“IPL has come to the rightful home of the cricket in India,” said Uday Shankar, CEO of Star India as the channel clinched the television (India and Rest of the World) and digital broadcast rights for Vivo IPL for Rs 16347.50 crore. The final fight for the rights turned to be, as expected, between Star India and Sony Pictures Networks. Star India didn’t leave any stone unturned and made the single highest bid for the broadcast rights. It bid Rs 6196.94 crore for India television broadcast rights and Rs 1443 crore for India digital rights.
“I would like to thank BCCI for trusting us with IPL. We believe that it is a very powerful property and that lot more values can be created for the fans of cricket and viewers on IPL through digital and TV,” added Shankar, who promises to create a ‘complete experience.’ There was the fear of losing if the amount was ‘slightly less’, he expressed. He added that every category was competitive.
“We were committed to delivering the most transparent process for bidding for IPL,” said Rahul Johri, CEO, BCCI.
Meanwhile, Sony Pictures Networks (SPN)’s bid was higher in the India broadcast category at Rs 11,050 crore. It didn’t bid for any other right except for Rs 84.50 crore for one category of ROW (Rest of the World) while its competitor Star India bid for all other rights.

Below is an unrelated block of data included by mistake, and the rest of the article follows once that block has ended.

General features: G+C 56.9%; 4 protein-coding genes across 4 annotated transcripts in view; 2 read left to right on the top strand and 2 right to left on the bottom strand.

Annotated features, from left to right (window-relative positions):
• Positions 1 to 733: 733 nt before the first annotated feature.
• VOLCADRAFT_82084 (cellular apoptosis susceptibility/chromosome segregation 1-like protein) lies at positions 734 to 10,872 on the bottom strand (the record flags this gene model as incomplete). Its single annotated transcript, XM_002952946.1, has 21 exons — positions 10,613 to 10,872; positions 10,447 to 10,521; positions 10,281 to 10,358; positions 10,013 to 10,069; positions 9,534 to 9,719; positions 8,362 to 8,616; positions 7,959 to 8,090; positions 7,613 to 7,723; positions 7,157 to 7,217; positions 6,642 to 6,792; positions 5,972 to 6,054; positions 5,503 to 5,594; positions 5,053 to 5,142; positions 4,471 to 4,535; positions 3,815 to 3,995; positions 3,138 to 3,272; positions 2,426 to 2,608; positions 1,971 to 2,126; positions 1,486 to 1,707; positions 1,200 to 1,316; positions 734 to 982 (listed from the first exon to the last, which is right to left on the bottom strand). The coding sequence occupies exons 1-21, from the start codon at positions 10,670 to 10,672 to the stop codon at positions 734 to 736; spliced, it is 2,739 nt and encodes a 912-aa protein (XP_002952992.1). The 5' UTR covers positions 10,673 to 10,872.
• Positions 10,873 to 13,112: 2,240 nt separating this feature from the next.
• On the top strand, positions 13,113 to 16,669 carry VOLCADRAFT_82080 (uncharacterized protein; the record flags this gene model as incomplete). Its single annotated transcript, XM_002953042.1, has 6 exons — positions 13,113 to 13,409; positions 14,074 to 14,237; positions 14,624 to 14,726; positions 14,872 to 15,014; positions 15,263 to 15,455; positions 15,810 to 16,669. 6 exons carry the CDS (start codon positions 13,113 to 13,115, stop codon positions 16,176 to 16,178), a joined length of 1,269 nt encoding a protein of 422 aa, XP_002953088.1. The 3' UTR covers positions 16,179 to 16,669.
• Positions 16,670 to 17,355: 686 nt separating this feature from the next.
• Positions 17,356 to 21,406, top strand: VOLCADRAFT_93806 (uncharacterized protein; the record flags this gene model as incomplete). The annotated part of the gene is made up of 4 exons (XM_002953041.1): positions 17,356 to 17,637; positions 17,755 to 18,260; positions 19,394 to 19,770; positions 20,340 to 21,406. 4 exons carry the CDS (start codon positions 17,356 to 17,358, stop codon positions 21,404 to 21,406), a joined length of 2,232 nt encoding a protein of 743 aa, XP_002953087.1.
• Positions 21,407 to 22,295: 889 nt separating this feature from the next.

A spokesperson from Sony Pictures Networks said, “Sony Pictures Networks India (SPN) has nurtured IPL since its inception and within a span of 10 years established it as one of the most popular sporting properties in the world. We would like to thank all those who supported us in curating the lineage and legacy of IPL. At the same time, we take this opportunity of wishing STAR India the best as they shape IPL over the next five years.”
Fourteen out of 24 companies had participated in the auction: beIN Sports, SuperSport, YuppTV, Times Internet, Gulf DTH, Facebook, Airtel, Star India, BAM Tech, Sony Pictures Network, Econet Media Group, Perform Group, Followon Interactive Media and Reliance Jio.
Amazon, Taj TV, Gulf DTH, Group M, Media India, Sky Uk Ltd, ESPN Digital Media, BTG Legal Services, BTPLC, Twitter and Discovery didn’t submit the bids.
After the technical evaluation Star India and SPN were qualified to bid for the TV broadcast rights while Airtel, Reliance Jio, Facebook, Times Internet and Star India qualified for digital rights. For Rest of the World, Yupp TV, Followon, Perform Group, Supersport and beIN Sports qualified. BAM Tech was disqualified because a lot of fundamental documents were missing from their bid.
IPL’s journey started early in 2008 when Sony acquired its rights for 10 years for $918 million. Then again in 2009 the company re-acquired rights for $1.63 billion for 10 years after renegotiation. In February 2015, Star India had got the internet and mobile rights for three years for Rs 302.2 crore.
According to Duff & Phelps, a global valuation and corporate finance advisory, IPL in its tenth year is worth Rs 34,000 crore ($5.3 billion) and has posted a 26 per cent increase in its overall business from Rs 27,000 crore ($4.2 billion) last year. The league has seen a three-year CAGR (compound annual growth rate) of 13.9 per cent.